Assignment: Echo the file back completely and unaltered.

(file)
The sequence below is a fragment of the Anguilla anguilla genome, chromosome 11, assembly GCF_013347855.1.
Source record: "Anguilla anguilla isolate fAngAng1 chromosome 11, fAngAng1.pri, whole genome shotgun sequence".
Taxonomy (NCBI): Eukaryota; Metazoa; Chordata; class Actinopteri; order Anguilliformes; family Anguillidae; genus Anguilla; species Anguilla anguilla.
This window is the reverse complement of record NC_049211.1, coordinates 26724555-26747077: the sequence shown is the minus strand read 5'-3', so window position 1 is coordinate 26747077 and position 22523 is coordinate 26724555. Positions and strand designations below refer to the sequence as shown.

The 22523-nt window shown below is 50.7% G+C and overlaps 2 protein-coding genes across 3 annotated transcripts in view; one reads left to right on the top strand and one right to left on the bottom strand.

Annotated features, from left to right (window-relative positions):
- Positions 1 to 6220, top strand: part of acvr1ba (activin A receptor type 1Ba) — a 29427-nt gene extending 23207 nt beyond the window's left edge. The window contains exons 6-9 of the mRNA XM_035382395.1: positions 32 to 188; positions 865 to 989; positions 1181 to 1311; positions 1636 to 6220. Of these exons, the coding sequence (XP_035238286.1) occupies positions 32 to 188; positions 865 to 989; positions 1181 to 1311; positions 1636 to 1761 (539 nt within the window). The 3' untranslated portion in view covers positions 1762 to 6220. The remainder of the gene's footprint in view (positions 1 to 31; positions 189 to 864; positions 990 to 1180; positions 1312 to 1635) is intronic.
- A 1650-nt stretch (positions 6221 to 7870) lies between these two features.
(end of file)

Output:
The sequence below is a fragment of the Anguilla anguilla genome, chromosome 11, assembly GCF_013347855.1.
Source record: "Anguilla anguilla isolate fAngAng1 chromosome 11, fAngAng1.pri, whole genome shotgun sequence".
Taxonomy (NCBI): Eukaryota; Metazoa; Chordata; class Actinopteri; order Anguilliformes; family Anguillidae; genus Anguilla; species Anguilla anguilla.
This window is the reverse complement of record NC_049211.1, coordinates 26724555-26747077: the sequence shown is the minus strand read 5'-3', so window position 1 is coordinate 26747077 and position 22523 is coordinate 26724555. Positions and strand designations below refer to the sequence as shown.

The 22523-nt window shown below is 50.7% G+C and overlaps 2 protein-coding genes across 3 annotated transcripts in view; one reads left to right on the top strand and one right to left on the bottom strand.

Annotated features, from left to right (window-relative positions):
- Positions 1 to 6220, top strand: part of acvr1ba (activin A receptor type 1Ba) — a 29427-nt gene extending 23207 nt beyond the window's left edge. The window contains exons 6-9 of the mRNA XM_035382395.1: positions 32 to 188; positions 865 to 989; positions 1181 to 1311; positions 1636 to 6220. Of these exons, the coding sequence (XP_035238286.1) occupies positions 32 to 188; positions 865 to 989; positions 1181 to 1311; positions 1636 to 1761 (539 nt within the window). The 3' untranslated portion in view covers positions 1762 to 6220. The remainder of the gene's footprint in view (positions 1 to 31; positions 189 to 864; positions 990 to 1180; positions 1312 to 1635) is intronic.
- A 1650-nt stretch (positions 6221 to 7870) lies between these two features.